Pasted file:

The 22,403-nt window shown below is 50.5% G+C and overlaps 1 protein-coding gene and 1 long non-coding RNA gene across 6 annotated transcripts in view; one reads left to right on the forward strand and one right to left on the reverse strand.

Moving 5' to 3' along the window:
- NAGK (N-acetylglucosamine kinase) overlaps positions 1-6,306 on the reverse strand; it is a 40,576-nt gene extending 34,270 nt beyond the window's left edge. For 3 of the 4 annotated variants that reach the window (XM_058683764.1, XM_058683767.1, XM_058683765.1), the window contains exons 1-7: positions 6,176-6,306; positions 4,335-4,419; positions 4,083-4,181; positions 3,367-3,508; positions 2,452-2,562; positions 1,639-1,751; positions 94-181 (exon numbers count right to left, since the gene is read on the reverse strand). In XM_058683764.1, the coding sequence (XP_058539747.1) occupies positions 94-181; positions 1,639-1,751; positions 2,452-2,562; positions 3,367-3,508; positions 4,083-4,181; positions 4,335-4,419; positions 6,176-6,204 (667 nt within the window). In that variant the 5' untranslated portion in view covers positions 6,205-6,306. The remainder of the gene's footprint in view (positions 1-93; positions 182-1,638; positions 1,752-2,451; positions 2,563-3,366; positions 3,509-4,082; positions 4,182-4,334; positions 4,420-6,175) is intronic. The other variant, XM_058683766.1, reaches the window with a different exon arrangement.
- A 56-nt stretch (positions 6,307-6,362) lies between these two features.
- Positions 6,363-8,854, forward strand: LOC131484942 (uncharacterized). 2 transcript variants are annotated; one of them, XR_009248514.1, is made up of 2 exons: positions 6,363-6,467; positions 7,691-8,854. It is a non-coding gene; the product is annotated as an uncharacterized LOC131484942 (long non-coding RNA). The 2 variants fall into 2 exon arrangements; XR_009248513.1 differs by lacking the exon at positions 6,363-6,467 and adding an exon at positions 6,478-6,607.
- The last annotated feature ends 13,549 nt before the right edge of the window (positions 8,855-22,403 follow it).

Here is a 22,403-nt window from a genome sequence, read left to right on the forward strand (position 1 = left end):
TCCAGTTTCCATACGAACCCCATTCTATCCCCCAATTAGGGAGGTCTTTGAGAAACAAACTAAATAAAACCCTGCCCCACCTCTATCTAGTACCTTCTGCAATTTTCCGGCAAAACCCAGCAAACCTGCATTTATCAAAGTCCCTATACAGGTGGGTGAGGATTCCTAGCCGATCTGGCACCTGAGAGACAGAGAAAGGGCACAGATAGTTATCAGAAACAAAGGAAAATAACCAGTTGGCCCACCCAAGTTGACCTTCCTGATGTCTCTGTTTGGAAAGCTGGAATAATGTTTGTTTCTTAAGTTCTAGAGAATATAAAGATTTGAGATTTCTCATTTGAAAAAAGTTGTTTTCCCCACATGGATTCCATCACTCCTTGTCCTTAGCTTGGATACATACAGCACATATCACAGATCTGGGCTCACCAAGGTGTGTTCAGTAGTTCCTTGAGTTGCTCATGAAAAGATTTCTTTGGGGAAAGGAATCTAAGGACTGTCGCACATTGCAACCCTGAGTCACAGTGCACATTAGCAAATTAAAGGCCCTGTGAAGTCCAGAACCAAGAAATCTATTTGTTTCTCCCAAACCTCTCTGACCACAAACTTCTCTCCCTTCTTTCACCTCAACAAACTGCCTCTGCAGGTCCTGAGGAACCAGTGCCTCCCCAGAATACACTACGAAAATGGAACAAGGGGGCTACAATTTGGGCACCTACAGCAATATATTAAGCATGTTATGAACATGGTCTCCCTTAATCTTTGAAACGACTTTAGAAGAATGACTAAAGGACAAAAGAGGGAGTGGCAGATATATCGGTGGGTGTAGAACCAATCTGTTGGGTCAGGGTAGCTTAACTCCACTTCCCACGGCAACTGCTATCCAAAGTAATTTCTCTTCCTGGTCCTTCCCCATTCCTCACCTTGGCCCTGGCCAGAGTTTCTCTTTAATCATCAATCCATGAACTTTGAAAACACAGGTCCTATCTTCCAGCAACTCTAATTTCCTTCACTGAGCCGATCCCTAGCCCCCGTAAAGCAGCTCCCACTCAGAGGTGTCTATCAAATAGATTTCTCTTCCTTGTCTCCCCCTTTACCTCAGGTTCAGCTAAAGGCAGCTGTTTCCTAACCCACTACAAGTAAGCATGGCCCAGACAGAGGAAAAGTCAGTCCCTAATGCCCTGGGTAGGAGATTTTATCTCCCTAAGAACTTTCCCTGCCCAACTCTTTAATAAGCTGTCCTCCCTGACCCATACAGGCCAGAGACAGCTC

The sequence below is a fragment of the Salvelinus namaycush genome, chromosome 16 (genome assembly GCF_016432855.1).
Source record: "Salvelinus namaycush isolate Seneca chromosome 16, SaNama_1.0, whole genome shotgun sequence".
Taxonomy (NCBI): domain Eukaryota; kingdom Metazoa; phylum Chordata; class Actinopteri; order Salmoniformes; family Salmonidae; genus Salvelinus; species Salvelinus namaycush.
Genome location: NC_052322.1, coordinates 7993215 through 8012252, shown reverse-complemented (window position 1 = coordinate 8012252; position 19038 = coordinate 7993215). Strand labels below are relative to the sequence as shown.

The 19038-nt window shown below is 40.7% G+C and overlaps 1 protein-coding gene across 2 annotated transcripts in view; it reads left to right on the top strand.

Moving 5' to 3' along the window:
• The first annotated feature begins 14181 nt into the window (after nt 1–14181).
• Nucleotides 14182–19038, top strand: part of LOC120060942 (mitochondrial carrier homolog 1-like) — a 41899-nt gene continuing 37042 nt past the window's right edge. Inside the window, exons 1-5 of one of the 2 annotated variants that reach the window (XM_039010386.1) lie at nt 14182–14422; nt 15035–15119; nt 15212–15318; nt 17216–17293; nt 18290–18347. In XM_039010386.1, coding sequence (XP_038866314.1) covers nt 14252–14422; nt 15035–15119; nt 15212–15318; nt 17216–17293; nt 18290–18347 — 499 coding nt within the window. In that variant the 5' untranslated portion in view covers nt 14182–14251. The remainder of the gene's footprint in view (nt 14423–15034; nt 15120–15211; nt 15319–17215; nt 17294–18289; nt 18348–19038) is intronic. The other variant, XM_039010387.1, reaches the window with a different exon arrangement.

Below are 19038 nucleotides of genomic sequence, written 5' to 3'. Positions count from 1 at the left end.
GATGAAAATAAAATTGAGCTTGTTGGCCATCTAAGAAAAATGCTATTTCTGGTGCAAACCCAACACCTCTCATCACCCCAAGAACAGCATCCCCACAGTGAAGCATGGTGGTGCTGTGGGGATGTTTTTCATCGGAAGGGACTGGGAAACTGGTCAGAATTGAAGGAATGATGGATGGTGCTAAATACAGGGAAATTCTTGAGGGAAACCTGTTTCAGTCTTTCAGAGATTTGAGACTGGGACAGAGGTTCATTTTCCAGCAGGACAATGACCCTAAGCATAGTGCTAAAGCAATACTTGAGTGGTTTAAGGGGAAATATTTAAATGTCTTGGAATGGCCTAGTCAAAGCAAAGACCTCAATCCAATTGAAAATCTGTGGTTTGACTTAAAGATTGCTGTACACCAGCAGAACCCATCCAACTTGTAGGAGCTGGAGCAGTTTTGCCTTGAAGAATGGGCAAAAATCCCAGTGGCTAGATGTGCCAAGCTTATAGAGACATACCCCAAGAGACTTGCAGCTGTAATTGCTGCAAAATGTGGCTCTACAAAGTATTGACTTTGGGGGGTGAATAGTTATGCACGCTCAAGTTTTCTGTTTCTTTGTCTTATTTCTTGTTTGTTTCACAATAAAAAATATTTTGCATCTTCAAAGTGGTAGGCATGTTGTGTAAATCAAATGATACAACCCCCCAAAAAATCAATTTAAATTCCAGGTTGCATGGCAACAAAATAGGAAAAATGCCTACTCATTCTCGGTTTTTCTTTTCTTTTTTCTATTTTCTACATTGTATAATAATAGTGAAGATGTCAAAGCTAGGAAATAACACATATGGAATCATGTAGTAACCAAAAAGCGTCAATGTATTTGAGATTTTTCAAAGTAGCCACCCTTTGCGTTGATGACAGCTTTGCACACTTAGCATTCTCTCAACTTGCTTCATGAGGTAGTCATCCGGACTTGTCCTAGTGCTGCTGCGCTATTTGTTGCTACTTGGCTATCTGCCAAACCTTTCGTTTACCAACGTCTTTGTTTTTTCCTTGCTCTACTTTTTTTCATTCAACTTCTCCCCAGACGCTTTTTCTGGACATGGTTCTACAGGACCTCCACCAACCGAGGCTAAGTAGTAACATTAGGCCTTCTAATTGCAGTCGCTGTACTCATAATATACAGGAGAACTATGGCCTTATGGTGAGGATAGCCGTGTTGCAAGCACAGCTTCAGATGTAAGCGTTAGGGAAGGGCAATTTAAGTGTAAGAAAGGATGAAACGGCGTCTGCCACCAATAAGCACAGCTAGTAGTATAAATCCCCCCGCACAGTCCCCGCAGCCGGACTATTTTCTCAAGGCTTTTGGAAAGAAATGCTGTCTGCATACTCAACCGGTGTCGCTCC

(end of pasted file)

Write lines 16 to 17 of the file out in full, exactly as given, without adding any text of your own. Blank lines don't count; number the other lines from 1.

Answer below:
• Nucleotides 14182–19038, top strand: part of LOC120060942 (mitochondrial carrier homolog 1-like) — a 41899-nt gene continuing 37042 nt past the window's right edge. Inside the window, exons 1-5 of one of the 2 annotated variants that reach the window (XM_039010386.1) lie at nt 14182–14422; nt 15035–15119; nt 15212–15318; nt 17216–17293; nt 18290–18347. In XM_039010386.1, coding sequence (XP_038866314.1) covers nt 14252–14422; nt 15035–15119; nt 15212–15318; nt 17216–17293; nt 18290–18347 — 499 coding nt within the window. In that variant the 5' untranslated portion in view covers nt 14182–14251. The remainder of the gene's footprint in view (nt 14423–15034; nt 15120–15211; nt 15319–17215; nt 17294–18289; nt 18348–19038) is intronic. The other variant, XM_039010387.1, reaches the window with a different exon arrangement.

Below are 19038 nucleotides of genomic sequence, written 5' to 3'. Positions count from 1 at the left end.